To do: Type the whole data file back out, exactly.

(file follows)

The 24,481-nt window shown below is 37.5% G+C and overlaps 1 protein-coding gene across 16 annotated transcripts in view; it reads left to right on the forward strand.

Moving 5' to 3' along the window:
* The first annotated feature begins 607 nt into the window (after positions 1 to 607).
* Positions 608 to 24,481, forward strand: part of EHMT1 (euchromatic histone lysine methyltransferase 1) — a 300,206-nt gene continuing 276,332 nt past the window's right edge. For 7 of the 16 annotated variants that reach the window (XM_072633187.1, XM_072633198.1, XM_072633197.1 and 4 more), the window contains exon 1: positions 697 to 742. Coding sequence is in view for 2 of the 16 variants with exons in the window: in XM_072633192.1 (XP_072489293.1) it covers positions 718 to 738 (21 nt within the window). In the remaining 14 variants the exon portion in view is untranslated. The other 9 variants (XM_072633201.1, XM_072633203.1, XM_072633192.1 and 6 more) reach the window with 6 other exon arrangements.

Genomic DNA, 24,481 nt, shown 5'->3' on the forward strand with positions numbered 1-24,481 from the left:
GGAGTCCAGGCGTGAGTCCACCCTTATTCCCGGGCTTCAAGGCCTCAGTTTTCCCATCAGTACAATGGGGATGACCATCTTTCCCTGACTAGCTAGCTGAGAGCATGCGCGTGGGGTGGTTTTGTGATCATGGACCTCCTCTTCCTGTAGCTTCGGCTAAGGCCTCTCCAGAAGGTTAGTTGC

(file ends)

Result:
The 24,481-nt window shown below is 37.5% G+C and overlaps 1 protein-coding gene across 16 annotated transcripts in view; it reads left to right on the forward strand.

Moving 5' to 3' along the window:
* The first annotated feature begins 607 nt into the window (after positions 1 to 607).
* Positions 608 to 24,481, forward strand: part of EHMT1 (euchromatic histone lysine methyltransferase 1) — a 300,206-nt gene continuing 276,332 nt past the window's right edge. For 7 of the 16 annotated variants that reach the window (XM_072633187.1, XM_072633198.1, XM_072633197.1 and 4 more), the window contains exon 1: positions 697 to 742. Coding sequence is in view for 2 of the 16 variants with exons in the window: in XM_072633192.1 (XP_072489293.1) it covers positions 718 to 738 (21 nt within the window). In the remaining 14 variants the exon portion in view is untranslated. The other 9 variants (XM_072633201.1, XM_072633203.1, XM_072633192.1 and 6 more) reach the window with 6 other exon arrangements.

Genomic DNA, 24,481 nt, shown 5'->3' on the forward strand with positions numbered 1-24,481 from the left:
GGAGTCCAGGCGTGAGTCCACCCTTATTCCCGGGCTTCAAGGCCTCAGTTTTCCCATCAGTACAATGGGGATGACCATCTTTCCCTGACTAGCTAGCTGAGAGCATGCGCGTGGGGTGGTTTTGTGATCATGGACCTCCTCTTCCTGTAGCTTCGGCTAAGGCCTCTCCAGAAGGTTAGTTGC